Apr 10, 2010

2 Corinthians 5:20 - William Button

2Co 5:20 “Be ye reconciled to God.”

Dear Sir,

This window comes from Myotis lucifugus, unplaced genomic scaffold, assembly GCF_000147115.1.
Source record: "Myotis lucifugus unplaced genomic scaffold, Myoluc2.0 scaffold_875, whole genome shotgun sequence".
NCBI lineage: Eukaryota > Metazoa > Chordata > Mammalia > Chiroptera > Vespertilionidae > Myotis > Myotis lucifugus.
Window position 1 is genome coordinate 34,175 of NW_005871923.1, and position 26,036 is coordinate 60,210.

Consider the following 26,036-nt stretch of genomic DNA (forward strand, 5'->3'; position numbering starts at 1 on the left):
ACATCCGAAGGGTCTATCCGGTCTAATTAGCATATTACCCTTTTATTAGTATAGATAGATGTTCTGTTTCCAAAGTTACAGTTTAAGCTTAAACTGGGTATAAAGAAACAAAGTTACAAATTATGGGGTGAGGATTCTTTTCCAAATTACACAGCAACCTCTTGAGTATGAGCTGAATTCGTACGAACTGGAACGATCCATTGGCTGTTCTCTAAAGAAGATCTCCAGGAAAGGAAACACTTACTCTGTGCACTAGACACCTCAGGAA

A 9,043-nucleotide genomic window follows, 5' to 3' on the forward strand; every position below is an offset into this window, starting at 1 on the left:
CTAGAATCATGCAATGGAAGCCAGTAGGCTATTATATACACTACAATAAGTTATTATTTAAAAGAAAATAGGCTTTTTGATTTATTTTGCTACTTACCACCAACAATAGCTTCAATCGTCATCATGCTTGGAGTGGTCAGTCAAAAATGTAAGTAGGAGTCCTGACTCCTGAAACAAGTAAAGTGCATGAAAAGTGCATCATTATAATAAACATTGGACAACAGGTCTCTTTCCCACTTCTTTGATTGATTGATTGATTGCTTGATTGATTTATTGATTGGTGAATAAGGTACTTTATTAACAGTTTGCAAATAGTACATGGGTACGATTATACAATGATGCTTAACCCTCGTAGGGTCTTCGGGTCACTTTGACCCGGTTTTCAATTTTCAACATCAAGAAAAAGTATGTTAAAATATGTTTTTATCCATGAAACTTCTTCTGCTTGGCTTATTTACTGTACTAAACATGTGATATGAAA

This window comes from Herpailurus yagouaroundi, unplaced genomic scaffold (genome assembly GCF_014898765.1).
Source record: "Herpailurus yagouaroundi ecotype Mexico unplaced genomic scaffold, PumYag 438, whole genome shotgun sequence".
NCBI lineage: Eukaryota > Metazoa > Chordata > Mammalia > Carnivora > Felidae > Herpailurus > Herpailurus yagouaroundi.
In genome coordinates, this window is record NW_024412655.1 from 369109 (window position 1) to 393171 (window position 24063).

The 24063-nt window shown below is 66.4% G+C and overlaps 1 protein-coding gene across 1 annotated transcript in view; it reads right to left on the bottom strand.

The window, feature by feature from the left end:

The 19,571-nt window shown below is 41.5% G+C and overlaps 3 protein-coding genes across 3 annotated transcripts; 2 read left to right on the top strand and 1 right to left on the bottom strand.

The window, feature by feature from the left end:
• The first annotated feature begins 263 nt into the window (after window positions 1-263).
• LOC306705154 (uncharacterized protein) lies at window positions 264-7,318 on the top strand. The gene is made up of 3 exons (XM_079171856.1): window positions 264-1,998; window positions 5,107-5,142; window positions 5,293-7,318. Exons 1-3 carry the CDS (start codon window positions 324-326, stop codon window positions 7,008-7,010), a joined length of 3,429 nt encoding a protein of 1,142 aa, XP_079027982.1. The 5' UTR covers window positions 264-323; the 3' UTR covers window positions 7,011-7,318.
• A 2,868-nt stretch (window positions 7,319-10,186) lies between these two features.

Give me leave now to make a few remarks on Mr. Fulller’s Second Proposition; which is this, “Every man is bound cordially to receive and heartily to approve whatever God reveals” (p. 49). If Mr. F. means by receiving, no more than crediting, I agree with him. But if he means by receiving, a possessing, or receiving into the heart, I very much disagree with him. God reveals the glorious doctrine of adoption: I think every man ought to credit it; but I do not think every man is bound to receive the spirit of adoption. God reveals Christ as the only way of salvation: I think every man ought to credit it; but I cannot think every man is bound to have Christ in him, the hope of glory. Yet this is what Mr. F. advances when he says, “it is every one’s duty to believe in him with a saving faith;” for as I told you in Letter 3rd, true faith brings Christ into the soul, and transforms the soul into the image of Christ. Such a reception of Christ whom God reveals, I cannot for a moment imagine every man is bound to. Mr. F. asks, p. 50, “Is he at liberty to think unjustly concerning him, to prefer his idols before him; or set up another way of salvation than that which God hath appointed in opposition to him?”—He further adds, “to imagine that they ought not to think so much as a good thought of him, but are right in judging him to have no form nor comeliness, nor beauty that they should desire him, one should think must shock every sentiment of love and loyalty in an upright heart.” I am astonished at Mr. F.’s insinuation here, against those who differ from him. He knows it was never asserted, or even imagined by them, that men ought to think unjustly of Christ—prefer their idols before him—set up another way of salvation in opposition to God—and that they ought not—to think so much as a good thought of him—but are right in judging him to have no form, nor comeliness, nor beauty.—He knows to the contrary, for he has read what Mr. Brine asserts in his motives to Love and Unity among Calvinists, viz. that, “An opposition to and rejection of God’s appointed way of salvation by Jesus Christ as unfit, yea, as folly, is in the heart of every unregenerate man, and for this he stands righteously condemned by the first covenant: for that covenant requires men not only to believe those truths which God reveals; but also that they are worthy of himself, or becoming his goodness, holiness, and wisdom” (Motives to Love and Unity, p. 32). Now after Mr. F. has seen this declaration, which, I suppose, expresses the sentiments of those in general who oppose his ideas of faith; for him to throw out to the world such a false representation of their ideas, as in the words just cited, is illiberal, and very unbecoming. There are several intimations of this kind in a very few pages. Mr. F. endeavours to set those who differ from him in the most disagreeable light, as though their sentiments led them to imagine the sinner “does right in disapproving God’s plan, and in not being willing that God should be glorified in the highest, their lusts crucified, and their pride abased,” etc. But such intimations are not worthy an answer, and therefore I leave them.